Week 31:- Edition 01:-


Is going to school and getting good grades a measure of intelligence? What are your thoughts on this? Do we all need to go to school to be intelligent? Or is there something else that needs to be done? Share your thoughts with us.

The dictionary defines intelligence as the capacity of mind, especially to understand principles, truths, facts or meanings, acquire knowledge, and apply it to practice; the ability to comprehend and learn. This definition is quite self-explanatory and we it shows if the metrics by which intelligence is measured and by which it is defined.

Perhaps the most common tangible terminology that is used to guage intelligence is the Intelligence Quotient (IQ). The Intelligence Quotient has been used for centuries as a way to quantitatively measure Intelligence through a series of standardized tests and subtests. The results of the tests are then compared to those of people from the same age group as the person that is tested. This gives an objective, quantitative look into the intelligence of a person.

What have scientists learned from measuring IQs all these years?
IQ is genetic and scientists have discovered that there are multiple genes in the human genome that code for proteins responsible for intelligence. This suggests that intelligence is wildly inheritable and the intelligence of a child can be seen as a factor of the intelligence of the child's two biological parents.

But it doesn't end there. There has been a longstanding debate in the scientific community. Nature versus Nurture-which is more important? Nature refers to the biological and genetic component of a person, those traits that a person is born with, if one were to oversimplify it that way. On the other hand, nurture refers to the environment and the environmental factors that influence a behaviour. All of a person's experiences and interactions with other people and things also fall within the definition is this terminology, nurture. I am not really sure there is a clear winner among the two, but one thing is sure, the two are very intertwined and codependent and one cannot stand alone without the other.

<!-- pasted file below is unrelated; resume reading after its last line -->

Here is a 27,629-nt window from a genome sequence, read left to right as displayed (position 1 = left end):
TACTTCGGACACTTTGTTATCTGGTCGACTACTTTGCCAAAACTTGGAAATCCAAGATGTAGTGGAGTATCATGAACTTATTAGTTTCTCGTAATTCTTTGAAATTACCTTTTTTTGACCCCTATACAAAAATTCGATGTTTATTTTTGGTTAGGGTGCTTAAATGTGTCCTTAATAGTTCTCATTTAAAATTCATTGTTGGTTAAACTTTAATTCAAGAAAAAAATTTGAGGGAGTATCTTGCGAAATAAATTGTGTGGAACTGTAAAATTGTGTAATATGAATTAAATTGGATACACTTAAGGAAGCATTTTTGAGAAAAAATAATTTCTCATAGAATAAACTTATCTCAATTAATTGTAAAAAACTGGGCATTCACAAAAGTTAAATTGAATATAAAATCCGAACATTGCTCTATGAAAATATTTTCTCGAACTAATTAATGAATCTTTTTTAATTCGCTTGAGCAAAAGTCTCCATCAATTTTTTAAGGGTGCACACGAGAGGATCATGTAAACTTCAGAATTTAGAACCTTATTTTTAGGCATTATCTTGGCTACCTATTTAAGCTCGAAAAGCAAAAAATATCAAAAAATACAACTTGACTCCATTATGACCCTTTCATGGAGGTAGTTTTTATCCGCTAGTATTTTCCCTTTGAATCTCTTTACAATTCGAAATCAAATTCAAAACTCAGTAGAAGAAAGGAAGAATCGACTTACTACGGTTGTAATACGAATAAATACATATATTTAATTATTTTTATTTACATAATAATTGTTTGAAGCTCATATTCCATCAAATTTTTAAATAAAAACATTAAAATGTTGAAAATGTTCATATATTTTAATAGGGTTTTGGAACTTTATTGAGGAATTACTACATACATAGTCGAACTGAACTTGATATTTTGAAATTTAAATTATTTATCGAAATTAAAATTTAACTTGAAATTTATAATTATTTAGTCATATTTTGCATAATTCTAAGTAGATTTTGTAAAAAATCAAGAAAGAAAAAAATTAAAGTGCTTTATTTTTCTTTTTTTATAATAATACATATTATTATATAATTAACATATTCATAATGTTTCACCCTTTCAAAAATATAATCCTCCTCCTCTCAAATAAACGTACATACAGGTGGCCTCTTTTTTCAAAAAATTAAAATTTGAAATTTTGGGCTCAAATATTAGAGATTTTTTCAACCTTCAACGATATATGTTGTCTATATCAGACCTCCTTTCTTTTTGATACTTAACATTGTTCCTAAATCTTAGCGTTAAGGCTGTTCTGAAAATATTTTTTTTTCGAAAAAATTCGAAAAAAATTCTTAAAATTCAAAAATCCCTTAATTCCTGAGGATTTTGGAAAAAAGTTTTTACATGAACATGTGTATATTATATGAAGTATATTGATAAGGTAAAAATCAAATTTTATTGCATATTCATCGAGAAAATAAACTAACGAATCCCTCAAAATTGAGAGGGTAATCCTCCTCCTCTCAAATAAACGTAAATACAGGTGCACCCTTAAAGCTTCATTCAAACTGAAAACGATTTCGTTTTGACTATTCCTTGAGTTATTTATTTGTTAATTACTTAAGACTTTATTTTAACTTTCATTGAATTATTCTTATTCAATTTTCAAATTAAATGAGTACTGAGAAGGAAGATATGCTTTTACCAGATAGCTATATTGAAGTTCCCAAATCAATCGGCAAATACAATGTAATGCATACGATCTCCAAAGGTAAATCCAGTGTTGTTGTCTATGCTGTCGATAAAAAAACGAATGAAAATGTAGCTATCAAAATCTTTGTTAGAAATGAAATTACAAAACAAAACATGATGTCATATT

What does this mean ultimately? In relation to intelligence, this means that even if a person is genetically wired to be intelligent, if the the circumstances around him or her impede the development of that mind enough, then the intelligence might not be as expressed as one might want it to be. Alternatively, if one is genetically wired to be relatively below par in intelligence relative to his or her peers, if enough motivation and sheer willpower exists, then such a person may rise up the intelligence quotient scale and become more intelligent due to the repetitive acts he or she performs.

This reminds me of a man many years ago who performed a social experiment of sorts on his three kids. Right from birth, he made their lives all about chess. The toys they played with was chess-related, they lived, breathed, ate, and drank chess. They were also greatly rewarded when they attained certain milestones or achieved some feat. The three children would later go on to become chess masters. If I'm not mistaken, the third child became a chess grandmaster at a very young age, definitely influenced by the fact that she had two senior siblings who were already adept at the game and that she could look up to and measure herself by. And somehow, I'm willing to wager that they probably didn't have genius IQs at birth. Summarily, the environment matters a lot, probably more than the genetics, even.

Is getting good grades a measure of intelligence? I'd say definitely yes, it is. However, I feel like this is not a metric that everyone should be measured by.
There's this autistic man who can take a helicopter ride over a city and make a landscape drawing of the city with such detail that it's almost unbelievable. Now, he might not exactly be intelligent according to the metric of the academia, but he is very intelligent in his own way. Generally, I've noticed that people in the field of art, musicians and scriptwriters for example, might ot be very intelligent according to the standards of academia, but they are very very intelligent still, in their own fields.

Do we all need to go to school to be intelligent?
This relates quite closely to the point made above.
I believe intelligence itself is not a factor of education from school. People assimilate things in school at a varying rate based on their level of intelligence, among other factors. Also, people are usually much more intelligent in a certain area or field much more than other areas and fields. That is why students have favorite subjects; because a certain field appeals more to them than the others.

Summarily, intelligence is a measure of one's ability to reason well and solve problems. It can be improved upon. People are usually more intelligent in a certain field relative to the rest of the fields available to them. The school system doesn't really determine intelligence.